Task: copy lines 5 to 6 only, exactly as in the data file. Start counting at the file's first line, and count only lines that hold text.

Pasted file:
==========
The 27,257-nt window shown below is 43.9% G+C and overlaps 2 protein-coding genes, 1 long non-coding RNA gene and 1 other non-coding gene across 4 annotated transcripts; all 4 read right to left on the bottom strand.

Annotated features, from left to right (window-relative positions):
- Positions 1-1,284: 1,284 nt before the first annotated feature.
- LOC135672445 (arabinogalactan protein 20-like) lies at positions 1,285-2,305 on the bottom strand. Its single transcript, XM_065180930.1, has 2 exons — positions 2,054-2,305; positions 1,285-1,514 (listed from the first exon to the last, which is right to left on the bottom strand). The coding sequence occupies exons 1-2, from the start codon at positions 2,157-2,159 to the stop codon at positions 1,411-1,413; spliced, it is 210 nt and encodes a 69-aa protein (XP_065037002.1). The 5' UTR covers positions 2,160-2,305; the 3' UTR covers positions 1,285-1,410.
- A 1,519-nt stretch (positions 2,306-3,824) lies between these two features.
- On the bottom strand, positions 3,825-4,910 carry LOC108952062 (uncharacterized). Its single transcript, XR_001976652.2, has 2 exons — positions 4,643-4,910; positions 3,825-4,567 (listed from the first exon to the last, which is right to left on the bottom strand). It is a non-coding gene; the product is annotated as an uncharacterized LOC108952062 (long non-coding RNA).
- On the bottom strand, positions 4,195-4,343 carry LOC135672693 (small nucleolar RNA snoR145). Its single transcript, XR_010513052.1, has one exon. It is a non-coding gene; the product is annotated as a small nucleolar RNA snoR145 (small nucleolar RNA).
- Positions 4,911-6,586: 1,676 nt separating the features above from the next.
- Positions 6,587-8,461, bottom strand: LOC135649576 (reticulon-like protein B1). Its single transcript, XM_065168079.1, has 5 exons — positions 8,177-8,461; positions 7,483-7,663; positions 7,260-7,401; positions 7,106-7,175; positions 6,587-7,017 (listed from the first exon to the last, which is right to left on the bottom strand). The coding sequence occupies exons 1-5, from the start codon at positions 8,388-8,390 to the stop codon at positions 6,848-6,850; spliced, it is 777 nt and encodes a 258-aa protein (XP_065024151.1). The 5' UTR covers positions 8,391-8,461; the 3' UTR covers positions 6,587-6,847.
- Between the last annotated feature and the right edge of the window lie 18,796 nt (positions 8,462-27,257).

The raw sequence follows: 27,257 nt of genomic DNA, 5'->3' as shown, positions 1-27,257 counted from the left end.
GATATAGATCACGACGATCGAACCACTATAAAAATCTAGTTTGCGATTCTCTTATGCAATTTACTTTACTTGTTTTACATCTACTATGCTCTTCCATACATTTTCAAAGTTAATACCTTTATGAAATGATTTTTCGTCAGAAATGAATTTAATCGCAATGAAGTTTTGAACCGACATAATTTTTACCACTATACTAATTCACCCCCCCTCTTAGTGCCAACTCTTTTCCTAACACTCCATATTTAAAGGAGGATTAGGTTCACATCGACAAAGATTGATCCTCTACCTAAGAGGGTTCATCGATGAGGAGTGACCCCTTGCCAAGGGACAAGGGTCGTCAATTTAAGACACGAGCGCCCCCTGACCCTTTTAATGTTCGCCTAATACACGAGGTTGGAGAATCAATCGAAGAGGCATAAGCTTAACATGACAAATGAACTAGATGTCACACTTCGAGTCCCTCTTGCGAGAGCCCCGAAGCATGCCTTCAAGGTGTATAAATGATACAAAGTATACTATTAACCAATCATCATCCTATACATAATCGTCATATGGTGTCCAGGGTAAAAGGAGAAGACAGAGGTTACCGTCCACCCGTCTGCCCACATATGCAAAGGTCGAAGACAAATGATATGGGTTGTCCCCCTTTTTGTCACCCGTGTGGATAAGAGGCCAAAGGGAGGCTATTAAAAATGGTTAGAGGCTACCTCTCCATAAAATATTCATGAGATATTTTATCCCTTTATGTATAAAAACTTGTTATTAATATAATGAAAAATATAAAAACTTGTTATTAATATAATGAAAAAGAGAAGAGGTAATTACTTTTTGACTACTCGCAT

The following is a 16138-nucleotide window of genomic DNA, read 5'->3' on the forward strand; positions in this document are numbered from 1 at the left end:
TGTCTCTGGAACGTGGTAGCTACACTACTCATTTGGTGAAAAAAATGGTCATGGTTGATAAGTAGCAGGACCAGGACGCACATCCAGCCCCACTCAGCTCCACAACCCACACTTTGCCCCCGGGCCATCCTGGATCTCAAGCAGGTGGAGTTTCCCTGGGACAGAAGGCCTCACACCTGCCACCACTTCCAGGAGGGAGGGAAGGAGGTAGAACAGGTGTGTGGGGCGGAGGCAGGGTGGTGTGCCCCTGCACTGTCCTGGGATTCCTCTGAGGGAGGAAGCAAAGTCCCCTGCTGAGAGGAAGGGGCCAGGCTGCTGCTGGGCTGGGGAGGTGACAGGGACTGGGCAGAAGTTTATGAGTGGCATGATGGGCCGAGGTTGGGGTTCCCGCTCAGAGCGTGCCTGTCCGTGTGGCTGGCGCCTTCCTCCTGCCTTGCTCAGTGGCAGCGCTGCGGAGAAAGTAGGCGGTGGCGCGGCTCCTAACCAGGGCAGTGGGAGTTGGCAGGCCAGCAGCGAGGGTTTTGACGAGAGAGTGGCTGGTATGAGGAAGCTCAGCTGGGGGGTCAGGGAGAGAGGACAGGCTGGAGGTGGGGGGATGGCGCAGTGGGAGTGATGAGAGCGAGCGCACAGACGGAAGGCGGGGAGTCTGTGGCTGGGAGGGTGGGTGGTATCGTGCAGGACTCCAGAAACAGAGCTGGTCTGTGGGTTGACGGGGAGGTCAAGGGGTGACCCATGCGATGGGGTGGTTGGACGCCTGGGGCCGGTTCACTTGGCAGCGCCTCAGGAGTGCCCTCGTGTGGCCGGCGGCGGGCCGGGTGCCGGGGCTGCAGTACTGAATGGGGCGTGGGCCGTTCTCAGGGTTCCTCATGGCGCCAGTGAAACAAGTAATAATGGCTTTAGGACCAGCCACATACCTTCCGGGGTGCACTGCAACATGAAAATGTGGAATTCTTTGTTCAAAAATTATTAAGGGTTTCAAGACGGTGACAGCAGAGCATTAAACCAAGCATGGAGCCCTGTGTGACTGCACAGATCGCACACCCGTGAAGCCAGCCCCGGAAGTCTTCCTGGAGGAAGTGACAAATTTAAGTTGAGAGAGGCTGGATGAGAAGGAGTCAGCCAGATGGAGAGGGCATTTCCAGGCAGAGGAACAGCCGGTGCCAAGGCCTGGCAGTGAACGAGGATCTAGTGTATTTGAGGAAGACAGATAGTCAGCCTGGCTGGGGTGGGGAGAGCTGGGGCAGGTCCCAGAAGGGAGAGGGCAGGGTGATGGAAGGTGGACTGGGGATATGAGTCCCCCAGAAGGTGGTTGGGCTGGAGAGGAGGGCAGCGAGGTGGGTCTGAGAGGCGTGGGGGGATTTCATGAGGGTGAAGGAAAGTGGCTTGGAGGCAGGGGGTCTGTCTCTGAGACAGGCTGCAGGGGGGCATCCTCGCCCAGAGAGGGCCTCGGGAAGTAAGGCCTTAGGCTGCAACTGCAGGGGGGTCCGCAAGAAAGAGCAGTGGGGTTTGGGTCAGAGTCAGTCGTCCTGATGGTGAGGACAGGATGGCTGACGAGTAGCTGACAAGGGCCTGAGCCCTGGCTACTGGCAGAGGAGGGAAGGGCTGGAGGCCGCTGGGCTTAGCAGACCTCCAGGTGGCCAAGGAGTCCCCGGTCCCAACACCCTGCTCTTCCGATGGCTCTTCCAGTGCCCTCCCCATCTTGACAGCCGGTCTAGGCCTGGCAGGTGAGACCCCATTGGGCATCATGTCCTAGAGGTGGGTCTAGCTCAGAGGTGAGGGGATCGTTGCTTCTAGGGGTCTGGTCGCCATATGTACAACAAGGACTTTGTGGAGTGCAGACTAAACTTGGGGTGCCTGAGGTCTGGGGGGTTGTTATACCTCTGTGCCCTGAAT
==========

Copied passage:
- A 1,519-nt stretch (positions 2,306-3,824) lies between these two features.
- On the bottom strand, positions 3,825-4,910 carry LOC108952062 (uncharacterized). Its single transcript, XR_001976652.2, has 2 exons — positions 4,643-4,910; positions 3,825-4,567 (listed from the first exon to the last, which is right to left on the bottom strand). It is a non-coding gene; the product is annotated as an uncharacterized LOC108952062 (long non-coding RNA).